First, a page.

Best of all was the "toe-in drill," in which you rotate your forearms during the downswing to close the club face and halt your swing just before impact, making sure the toe of the club head is leading the heel. This completely reversed sidespin, from an average of 450 revolutions per minute in the direction that leads to a slice to 92 rpm in the other direction. That, calculated Golf Magazine, would have changed an eight-yard slice into a two-yard "draw" -- a ball that curves off-target but not enough to do much damage.
Nearly as good was the "split-hands drill," where golfers leave a three-inch gap on the club shaft between the left thumb and right heelpad. That improves forearm rotation, again squaring the club face. Result: an average 953 rpm of slice sidespin was reduced to 537 rpm. A 15-yard slice would land only eight yards off-target.
"These were unexpected findings," says Prof. Christina. "The two most effective cures for a slice were ones we wouldn't have predicted, and others that we thought were up there didn't make it."
… AND FIXING THE BALL
If one of the more-talked-about products unveiled at the PGA Merchandise Show lives up to its billing, by later this year you may be able to get the good without the bad, rotationally speaking. The prototype NMDX ball, designed by NanoDynamics Inc., Buffalo, N.Y., uses nanostructures -- objects measuring a few billionths of a meter in size -- to minimize sidespin with little loss of backspin.
NanoDynamics is taking what we might call the figure-skater approach: Just as a spinning skater extends her arms -- moving more of her mass to the outside -- to slow her spin, the NMDX moves weight that had been in the center of the ball to the outside. (The U.S. Golf Association requires that regulation balls not exceed 1.62 ounces, so simply adding weight to the outside won't fly.)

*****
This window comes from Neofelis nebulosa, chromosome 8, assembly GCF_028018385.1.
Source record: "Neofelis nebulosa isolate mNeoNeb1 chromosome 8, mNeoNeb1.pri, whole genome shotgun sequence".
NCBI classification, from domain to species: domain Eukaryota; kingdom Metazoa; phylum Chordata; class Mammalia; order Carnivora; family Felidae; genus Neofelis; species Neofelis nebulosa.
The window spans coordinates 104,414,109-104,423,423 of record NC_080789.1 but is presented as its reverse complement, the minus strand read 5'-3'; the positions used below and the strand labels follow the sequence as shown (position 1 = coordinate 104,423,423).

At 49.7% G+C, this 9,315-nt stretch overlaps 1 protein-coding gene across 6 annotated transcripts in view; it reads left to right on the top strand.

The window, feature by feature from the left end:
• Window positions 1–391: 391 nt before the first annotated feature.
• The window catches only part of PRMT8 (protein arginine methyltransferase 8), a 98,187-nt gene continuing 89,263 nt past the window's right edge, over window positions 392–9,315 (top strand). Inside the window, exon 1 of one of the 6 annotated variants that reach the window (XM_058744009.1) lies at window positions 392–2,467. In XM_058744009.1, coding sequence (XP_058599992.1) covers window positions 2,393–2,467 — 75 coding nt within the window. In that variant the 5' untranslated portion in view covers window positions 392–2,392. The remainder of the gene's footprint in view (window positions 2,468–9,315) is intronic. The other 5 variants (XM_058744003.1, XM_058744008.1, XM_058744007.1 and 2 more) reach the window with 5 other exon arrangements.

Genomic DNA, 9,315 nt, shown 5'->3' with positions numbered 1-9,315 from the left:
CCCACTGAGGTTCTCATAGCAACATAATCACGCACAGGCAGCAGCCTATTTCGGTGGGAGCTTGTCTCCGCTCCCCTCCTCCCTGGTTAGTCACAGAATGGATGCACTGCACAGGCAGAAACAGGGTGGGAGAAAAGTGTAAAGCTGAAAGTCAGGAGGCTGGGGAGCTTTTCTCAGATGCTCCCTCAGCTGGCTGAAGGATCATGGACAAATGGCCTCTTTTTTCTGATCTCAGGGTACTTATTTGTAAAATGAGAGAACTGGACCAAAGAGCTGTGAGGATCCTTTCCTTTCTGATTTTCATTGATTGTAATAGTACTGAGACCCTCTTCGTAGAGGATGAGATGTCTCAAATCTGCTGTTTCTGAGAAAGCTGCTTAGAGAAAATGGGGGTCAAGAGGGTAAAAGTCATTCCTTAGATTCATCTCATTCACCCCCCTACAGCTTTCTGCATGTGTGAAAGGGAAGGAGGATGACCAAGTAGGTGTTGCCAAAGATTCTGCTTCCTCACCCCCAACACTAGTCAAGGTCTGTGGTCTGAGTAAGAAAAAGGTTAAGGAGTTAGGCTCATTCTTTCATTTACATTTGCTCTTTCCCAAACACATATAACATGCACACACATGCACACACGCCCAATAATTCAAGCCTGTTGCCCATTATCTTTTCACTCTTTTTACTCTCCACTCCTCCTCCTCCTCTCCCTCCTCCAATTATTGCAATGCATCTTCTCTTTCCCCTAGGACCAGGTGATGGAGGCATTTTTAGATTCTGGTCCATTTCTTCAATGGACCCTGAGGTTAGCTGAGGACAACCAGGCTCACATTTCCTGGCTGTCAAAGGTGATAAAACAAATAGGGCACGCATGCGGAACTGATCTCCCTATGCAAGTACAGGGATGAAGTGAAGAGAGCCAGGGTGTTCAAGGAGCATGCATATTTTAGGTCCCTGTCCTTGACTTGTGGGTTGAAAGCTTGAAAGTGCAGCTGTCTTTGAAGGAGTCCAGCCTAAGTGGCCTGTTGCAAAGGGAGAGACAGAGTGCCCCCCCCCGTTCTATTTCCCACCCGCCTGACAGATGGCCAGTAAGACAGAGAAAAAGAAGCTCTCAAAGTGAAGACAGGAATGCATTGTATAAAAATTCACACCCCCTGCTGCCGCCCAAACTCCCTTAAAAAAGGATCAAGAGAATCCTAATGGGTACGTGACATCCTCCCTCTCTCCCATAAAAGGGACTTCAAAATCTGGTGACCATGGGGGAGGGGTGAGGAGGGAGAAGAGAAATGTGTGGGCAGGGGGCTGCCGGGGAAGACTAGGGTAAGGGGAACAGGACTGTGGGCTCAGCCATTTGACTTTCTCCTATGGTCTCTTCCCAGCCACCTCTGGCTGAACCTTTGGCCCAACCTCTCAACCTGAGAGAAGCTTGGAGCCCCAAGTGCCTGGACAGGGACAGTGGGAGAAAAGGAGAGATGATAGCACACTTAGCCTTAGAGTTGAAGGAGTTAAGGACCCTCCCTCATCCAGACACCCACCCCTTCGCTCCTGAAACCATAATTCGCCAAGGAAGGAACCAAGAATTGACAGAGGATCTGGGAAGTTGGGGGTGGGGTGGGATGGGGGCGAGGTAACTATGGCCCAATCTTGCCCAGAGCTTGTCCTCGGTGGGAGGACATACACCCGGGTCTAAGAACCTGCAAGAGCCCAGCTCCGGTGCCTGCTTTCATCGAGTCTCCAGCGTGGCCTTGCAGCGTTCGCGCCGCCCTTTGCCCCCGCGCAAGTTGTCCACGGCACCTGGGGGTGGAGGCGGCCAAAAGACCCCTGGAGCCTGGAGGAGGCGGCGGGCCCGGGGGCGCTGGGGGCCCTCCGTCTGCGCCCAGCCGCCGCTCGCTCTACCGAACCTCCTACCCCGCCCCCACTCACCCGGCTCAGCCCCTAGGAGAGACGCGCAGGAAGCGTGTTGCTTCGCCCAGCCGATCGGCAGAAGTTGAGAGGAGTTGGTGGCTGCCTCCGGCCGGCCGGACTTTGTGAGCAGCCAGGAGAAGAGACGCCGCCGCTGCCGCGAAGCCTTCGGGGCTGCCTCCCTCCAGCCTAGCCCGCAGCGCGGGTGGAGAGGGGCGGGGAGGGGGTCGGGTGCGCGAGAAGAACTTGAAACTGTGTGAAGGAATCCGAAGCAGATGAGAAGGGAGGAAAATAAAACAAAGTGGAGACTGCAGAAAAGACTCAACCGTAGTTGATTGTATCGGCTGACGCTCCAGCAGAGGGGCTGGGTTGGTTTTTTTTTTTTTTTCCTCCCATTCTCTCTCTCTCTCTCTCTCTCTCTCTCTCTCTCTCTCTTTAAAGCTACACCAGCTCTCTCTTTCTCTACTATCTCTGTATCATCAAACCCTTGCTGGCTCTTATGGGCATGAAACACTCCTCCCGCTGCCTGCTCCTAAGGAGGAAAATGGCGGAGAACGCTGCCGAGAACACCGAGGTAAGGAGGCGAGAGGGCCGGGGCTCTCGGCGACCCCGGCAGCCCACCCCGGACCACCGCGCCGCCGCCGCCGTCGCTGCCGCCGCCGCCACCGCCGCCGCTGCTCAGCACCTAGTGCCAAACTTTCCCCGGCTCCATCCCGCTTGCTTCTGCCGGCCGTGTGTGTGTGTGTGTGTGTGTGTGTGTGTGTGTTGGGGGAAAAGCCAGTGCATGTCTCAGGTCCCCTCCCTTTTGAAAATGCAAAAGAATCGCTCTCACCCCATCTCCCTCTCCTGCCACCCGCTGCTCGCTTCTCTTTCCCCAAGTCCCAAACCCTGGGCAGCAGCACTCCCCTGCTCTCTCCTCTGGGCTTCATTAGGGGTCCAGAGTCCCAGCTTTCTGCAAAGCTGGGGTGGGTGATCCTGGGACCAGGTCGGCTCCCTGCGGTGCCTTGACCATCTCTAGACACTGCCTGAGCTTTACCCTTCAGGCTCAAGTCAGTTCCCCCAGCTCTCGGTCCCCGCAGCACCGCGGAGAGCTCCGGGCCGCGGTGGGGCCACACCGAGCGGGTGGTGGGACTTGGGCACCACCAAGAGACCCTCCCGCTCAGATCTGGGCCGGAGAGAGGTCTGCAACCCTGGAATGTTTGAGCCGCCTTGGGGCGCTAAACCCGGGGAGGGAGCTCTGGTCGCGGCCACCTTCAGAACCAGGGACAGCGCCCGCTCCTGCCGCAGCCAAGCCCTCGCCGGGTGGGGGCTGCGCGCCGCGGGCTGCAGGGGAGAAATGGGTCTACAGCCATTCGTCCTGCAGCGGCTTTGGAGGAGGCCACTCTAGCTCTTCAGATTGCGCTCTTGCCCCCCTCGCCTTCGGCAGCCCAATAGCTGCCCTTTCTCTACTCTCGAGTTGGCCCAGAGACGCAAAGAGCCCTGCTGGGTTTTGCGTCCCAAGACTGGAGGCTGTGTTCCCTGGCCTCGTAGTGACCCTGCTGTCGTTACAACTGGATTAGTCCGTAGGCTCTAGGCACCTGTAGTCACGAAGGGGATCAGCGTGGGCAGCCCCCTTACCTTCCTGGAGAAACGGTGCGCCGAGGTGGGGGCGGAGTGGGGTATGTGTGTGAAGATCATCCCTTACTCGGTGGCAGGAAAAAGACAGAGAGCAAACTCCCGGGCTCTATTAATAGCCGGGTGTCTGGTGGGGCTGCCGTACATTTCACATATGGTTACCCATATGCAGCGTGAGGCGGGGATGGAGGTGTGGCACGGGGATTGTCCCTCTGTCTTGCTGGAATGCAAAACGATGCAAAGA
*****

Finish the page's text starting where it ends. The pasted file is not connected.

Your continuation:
"The trick is to move weight to the outside without changing the total weight of the ball," says materials scientist and NanoDynamics CEO Keith Blakely. The NMDX therefore has a hollow center, one inch across, encased in a titanium shell. By redistributing the weight so more is on the perimeter, you wind up with a higher resistance to side spinning, he says. (It also cuts down somewhat on beneficial backspin, but the net effect is a slim 1% loss in distance, says Glenn Spacht, chief technology officer at NanoDynamics.)
But you don't want all that metal to make the ball behave like a mini-cannonball -- that is, losing the elasticity that makes it rebound off the club head. So the titanium has to be engineered to give it both durability and springiness. NanoDynamics' solution: cooling the titanium in such a way as to get the grains that make up the metal down to nanometer length. This allows them to expand and contract much more easily.
Moving more weight to the periphery also has effects on the putting green. There, the ball's weight distribution makes it behave like a wide-track tire, breaking less on inclines and making it less prone to be nudged off-track by imperfections in the surface of the green.
Mr. Blakely says his goal is not to become "the next Titleist," but "to help engineers at major equipment companies understand what new materials like this can do" and perhaps license the nanostructure technology. He expects the NMDX to retail for $7 or $8.
In a new series of balls that reached stores in January, Wilson Golf is incorporating nanotechnology for a different effect. By infusing the rubber of the core in the Dx2, Px3 and Tx4 balls with nanosize particles of inorganic clays, Wilson gets a ball with greater strength, as the particles act like fibers in paper to strengthen the material. The result is "an extremely lively ball" that jumps off the tee, but is also "soft and resilient" for better control in the short game, says Wilson Golf's Mr. Thurman.
Three-packs of the Dx2, which emphasizes distance, retail for $27.99; the Px3 (control) go for $34.99, and the Tx4 (tour quality) for $37.99.
DEALING WITH THE YIPS
The good news is that Debbie Crews knows as much about yips as anyone on the planet. The bad news is, the more she learns, the more she thinks the only reliable cure for these involuntary spasms that cause shots (usually putts) to go off target is...a different putter. Probably one that the sport's governing bodies don't allow.
In 2000, Prof. Crews, a kinesiologist (expert on human movement) at Arizona State University, Tempe, fitted golfers with specially equipped helmets that record brain waves through an EEG, or electroencephalogram. She found that as experts get ready to swing, left-hemisphere activity -- associated with analyzing the shots and planning their mechanics -- quiets down. At that point, the right hemisphere, which is known for integrative and holistic thinking, takes over.
But in less-skilled players, or those who choke, the brain does not hand off activity to the right hemisphere. Their left brain keeps frantically thinking, OK, head down, feet planted.... It's trying to think the ball into the air or the hole. Sending information to the motor cortex right up until the moment of the swing can mean too much information to the muscles -- and shots that go awry.